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Words: Stranger Things 2, Episode 8 Microblog (Much Spoilers, Etc.)

The Good: I really love what they did with Bob’s character in this episode. Here’s a man who has every reason to run from the strange situation he’s been thrust into, to refuse to believe what’s going on, and yet he sticks with it every step of the way. He steps forward to place himself in mortal danger not because he wants to prove himself, but because he knows he’s the only one who can do what needs to be done: resetting the computer system. One of my favorite lines in the series has to be: “Well, teach me BASIC.” “Oh, sure Sheriff. How about I teach you German to go with that. Or French; would you like to learn French?” Likewise, Paul Reiser’s character lays it on the line, becoming a true leader. These guys are men. Real men, who do what real men ought to do.
I love — more than I can say — the fact they did something with the creature’s mind control of Will that is so rarely well done: giving him agency down to the very last, figuring out how to send the coded message to his friends. That kicked ass, being very well-established and reasonable.
And finally, there was the return of El, which was everything it should have been.
The Bad: I really hate what they did with Bob’s character in this episode. First of all, the whole “Somehow, he forgot his gun in the control room” thing was just stupid. Especially given that how he died, that gun would have been 100% useless. It was incredibly predictable that Bob would die, which is the major reason I wish they had not killed him off. Frankly, it felt like they did that just to make Joyce more miserable, and I am really tired of seeing Joyce miserable. It is taking a character who is in many ways admirable, if understandably overbearing and needy (who wouldn’t be?) and hammering her flat by never allowing her a single moment of relief from loss.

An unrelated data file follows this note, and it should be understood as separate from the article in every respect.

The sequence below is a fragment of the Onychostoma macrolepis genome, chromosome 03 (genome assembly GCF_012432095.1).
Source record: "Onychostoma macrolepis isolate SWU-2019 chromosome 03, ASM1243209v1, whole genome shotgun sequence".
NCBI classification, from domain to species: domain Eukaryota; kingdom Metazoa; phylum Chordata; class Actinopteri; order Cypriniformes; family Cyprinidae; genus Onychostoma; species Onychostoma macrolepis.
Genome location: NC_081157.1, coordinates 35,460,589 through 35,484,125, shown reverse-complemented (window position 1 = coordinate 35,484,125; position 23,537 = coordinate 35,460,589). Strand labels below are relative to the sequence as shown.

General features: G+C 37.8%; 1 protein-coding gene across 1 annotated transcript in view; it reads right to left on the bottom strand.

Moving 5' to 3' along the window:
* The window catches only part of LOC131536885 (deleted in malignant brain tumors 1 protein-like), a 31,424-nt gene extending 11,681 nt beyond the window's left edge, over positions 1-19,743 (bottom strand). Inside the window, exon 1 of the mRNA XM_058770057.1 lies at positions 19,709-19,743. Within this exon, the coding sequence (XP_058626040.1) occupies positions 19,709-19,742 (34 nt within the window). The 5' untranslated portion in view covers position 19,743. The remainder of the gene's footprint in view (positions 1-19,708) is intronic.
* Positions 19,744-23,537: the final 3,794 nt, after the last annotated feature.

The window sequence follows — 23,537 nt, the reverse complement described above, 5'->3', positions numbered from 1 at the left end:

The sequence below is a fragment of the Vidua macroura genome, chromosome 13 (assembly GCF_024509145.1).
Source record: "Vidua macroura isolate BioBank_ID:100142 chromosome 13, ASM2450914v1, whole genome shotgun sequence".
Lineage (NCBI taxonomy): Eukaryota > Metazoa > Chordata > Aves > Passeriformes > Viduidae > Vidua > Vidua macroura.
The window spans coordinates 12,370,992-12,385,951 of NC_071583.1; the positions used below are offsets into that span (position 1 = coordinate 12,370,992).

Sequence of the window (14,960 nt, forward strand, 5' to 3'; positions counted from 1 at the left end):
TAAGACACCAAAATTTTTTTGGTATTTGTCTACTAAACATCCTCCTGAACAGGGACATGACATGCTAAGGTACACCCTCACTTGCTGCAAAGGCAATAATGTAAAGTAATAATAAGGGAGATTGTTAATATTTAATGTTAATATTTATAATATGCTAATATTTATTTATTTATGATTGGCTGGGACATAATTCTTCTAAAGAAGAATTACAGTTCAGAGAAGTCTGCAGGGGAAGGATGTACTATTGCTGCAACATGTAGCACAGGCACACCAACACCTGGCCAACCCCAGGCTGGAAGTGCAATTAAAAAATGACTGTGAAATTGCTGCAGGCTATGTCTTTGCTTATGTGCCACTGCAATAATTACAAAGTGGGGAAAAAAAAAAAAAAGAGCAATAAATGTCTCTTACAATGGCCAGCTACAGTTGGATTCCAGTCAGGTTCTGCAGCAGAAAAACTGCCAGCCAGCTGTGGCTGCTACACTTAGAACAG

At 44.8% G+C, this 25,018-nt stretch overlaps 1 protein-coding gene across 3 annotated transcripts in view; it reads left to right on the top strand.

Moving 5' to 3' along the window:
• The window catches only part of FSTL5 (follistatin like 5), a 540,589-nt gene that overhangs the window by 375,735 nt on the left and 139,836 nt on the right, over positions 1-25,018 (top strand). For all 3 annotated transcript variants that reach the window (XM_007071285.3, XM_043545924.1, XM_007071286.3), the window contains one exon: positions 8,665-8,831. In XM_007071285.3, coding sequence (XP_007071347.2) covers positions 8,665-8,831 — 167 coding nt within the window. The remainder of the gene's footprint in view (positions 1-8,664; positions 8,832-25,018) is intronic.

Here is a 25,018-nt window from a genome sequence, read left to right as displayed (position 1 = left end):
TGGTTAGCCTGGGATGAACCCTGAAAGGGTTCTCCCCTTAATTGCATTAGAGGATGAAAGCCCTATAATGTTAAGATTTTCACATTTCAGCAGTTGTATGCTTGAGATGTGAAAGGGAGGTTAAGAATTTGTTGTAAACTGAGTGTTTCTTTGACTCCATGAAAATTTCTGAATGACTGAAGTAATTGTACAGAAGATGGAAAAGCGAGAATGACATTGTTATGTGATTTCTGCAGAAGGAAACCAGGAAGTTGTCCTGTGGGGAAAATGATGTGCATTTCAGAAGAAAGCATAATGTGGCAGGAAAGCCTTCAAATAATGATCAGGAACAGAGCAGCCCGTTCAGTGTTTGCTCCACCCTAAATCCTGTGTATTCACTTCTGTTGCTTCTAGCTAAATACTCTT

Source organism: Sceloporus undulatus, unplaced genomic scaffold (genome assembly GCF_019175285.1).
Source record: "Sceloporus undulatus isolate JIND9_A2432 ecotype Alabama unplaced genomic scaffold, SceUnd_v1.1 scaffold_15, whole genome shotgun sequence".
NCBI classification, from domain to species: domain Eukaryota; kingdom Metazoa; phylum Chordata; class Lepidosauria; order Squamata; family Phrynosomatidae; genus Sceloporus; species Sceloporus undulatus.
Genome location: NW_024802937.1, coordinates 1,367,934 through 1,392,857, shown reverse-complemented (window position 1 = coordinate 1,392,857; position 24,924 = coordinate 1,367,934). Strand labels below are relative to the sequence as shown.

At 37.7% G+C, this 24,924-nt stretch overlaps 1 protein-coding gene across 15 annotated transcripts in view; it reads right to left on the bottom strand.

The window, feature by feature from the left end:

Further Questions: How will El close the Gate? And how many more will we lose? And please, please, please, don’t kill El for reals this time.

Words: Stranger Things 2, Episode 7 Microblog (Much Spoilers, Etc.)

The Good: At the risk of repeating myself, I just want to reaffirm how much I love the way this show is handling its characters. In this episode, we have El, encountering her long-lost sister, Kali (008). And while El is drawn to dreams of revenge, she does not alter her fundamental character to go on a journey through a dark side, which in some ways seems preordained in fiction these days, because nothing can stay pure. Honestly, I’d have preferred that El have articulated it, but it’s quite plain that she, unlike Kali, understands that she must spare, not her torturer’s life, but his daughters’ lives. Their father. Their childhoods. That the cycle of revenge must end.
More than that, Kali does not vow instant revenge on El. Whatever her other faults, Kali and El part on friendly terms, much as they may have chosen different paths. That’s complex and unusual. I admire deeply how this series avoids the easy tropes and answers in favor of the complex.